AMAZON WOMEN ON THE EARTH: Wonder Woman


For questions: hcasner@aol.com
First, a word from our sponsors: I am now offering a new service: so much emphasis has been given lately to the importance of the opening of your screenplay, I now offer coverage for the first twenty pages at the cost of $20.00.  For those who don’t want to have full coverage on their screenplay at this time, but want to know how well their script is working with the opening pages, this is perfect for you.  I’ll help you not lose the reader on page one. 
 
Ever wonder what a reader for a contest or agency thinks when he reads your screenplay?  Check out my new e-book published on Amazon: Rantings and Ravings of a Screenplay Reader, including my series of essays, What I Learned Reading for Contests This Year, and my film reviews of 2013.  Only $2.99. http://ow.ly/xN31r
 
and check out my Script Consultation Services: http://ow.ly/HPxKE
 
Warning: SPOILERS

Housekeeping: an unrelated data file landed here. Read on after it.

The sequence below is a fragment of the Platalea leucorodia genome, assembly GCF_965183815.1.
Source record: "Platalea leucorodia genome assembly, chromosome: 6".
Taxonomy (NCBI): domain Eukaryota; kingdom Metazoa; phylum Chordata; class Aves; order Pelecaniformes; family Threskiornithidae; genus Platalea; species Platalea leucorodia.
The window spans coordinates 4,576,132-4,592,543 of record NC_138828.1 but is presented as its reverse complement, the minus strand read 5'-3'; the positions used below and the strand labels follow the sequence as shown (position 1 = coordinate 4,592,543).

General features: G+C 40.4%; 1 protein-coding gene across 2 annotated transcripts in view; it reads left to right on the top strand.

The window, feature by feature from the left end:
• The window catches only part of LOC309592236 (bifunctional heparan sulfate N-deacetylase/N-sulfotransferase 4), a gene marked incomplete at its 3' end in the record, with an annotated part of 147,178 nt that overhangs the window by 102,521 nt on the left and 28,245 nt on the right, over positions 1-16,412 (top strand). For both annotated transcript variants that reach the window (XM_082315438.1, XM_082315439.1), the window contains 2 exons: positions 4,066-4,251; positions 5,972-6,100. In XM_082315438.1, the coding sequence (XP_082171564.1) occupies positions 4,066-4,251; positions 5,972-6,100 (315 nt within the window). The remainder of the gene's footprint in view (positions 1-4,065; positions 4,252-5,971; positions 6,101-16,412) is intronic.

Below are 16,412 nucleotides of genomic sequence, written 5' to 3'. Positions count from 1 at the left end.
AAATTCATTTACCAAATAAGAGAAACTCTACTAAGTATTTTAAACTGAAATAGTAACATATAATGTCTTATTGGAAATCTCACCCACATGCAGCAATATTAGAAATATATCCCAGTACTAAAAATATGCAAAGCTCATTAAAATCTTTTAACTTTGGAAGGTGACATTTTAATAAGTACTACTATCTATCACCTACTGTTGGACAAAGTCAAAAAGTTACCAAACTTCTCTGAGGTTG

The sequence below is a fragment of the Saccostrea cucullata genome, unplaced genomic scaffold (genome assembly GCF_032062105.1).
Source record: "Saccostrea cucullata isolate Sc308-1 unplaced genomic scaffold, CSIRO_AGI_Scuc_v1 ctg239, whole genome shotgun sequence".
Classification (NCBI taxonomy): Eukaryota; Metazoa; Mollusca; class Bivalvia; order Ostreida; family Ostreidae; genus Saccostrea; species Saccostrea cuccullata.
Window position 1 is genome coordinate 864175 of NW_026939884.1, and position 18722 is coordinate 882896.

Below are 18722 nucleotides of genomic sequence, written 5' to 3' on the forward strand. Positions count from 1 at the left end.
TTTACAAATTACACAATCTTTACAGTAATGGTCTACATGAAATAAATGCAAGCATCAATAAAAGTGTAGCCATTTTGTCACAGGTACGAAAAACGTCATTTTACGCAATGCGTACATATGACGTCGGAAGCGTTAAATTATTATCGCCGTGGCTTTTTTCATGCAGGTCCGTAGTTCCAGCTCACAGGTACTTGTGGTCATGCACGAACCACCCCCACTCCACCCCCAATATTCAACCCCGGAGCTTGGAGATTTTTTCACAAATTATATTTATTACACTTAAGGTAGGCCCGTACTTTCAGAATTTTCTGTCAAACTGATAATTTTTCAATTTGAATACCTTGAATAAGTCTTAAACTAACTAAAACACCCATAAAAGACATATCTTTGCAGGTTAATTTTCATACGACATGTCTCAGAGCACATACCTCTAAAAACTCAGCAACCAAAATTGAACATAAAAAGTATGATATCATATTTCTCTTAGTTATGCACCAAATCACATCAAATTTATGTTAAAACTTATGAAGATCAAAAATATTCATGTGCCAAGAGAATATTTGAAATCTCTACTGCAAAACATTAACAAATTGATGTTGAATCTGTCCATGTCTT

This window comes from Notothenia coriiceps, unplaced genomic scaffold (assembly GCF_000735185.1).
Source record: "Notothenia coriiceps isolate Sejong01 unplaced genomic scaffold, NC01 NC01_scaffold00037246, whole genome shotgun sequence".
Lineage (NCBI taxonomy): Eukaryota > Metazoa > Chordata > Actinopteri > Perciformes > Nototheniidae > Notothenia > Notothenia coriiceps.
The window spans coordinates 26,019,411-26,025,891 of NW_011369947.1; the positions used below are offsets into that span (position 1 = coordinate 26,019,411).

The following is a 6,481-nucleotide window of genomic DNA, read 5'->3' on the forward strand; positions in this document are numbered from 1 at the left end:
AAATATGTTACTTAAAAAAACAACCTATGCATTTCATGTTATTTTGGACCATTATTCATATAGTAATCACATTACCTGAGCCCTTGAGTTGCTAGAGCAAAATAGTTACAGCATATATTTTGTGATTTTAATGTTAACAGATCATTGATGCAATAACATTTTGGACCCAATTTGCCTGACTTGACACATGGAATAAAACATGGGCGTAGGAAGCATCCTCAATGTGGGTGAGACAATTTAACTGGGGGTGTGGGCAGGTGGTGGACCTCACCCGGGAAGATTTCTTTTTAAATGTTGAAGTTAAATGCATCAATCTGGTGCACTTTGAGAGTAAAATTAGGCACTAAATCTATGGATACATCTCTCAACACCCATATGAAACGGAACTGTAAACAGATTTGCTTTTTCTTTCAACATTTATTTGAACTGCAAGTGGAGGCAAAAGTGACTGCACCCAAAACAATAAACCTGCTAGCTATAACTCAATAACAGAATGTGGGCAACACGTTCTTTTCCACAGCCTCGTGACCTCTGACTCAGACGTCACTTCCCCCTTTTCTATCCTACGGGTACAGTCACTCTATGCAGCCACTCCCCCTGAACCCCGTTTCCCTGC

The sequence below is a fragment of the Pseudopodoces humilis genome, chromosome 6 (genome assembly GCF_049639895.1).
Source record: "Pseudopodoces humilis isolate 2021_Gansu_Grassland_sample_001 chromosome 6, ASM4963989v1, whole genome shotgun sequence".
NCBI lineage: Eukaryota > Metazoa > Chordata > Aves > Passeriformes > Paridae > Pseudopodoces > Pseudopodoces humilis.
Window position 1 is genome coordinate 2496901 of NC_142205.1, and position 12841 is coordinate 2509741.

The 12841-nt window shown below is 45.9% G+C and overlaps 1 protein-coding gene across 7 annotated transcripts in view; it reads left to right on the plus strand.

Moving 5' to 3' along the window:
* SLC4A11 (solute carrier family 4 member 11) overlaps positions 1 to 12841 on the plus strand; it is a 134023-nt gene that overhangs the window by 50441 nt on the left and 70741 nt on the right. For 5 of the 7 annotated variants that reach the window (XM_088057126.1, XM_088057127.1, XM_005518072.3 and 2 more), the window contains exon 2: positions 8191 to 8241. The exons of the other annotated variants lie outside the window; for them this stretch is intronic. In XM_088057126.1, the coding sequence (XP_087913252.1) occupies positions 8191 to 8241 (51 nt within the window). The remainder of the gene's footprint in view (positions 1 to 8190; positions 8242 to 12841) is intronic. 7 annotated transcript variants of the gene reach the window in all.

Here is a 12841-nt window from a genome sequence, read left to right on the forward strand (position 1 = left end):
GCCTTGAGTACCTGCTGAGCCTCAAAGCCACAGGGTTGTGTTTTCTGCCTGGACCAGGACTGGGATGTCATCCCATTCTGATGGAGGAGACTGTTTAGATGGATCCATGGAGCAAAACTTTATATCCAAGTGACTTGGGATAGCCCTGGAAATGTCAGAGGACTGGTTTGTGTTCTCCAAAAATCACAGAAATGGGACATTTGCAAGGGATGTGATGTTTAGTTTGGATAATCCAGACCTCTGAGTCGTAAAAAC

When the film Logan opened, I told all my friends I didn’t want any shit anymore about how depressing Manchester by the Sea is.
But that was just the beginning. It seems the world of comic book as escapist fare in film may be seeing its dying days as the genre seems to be getting darker and darker and ideas of right and wrong seem to be getting more and more ambiguous.
In many ways this began perhaps with The Dark Knight Rises, which is not your mother’s Batman or a generation’s raised on the over the top camp (if that’s not redundant) of the Adam West TV take on Gotham’s guardian.
But as of late, we’ve had Rogue One: A Star Wars Story in which a group of people, almost all of whom die at the end, use morally ambiguous means to prop up a Menachian religion. And then the emotionally devastating Logan in which a group of people, almost all of whom die, don’t worry about morality as they fight off a great evil. Continue reading

ART ISN’T EASY: Afterimage and Harold and Lillian: A Hollywood Love Story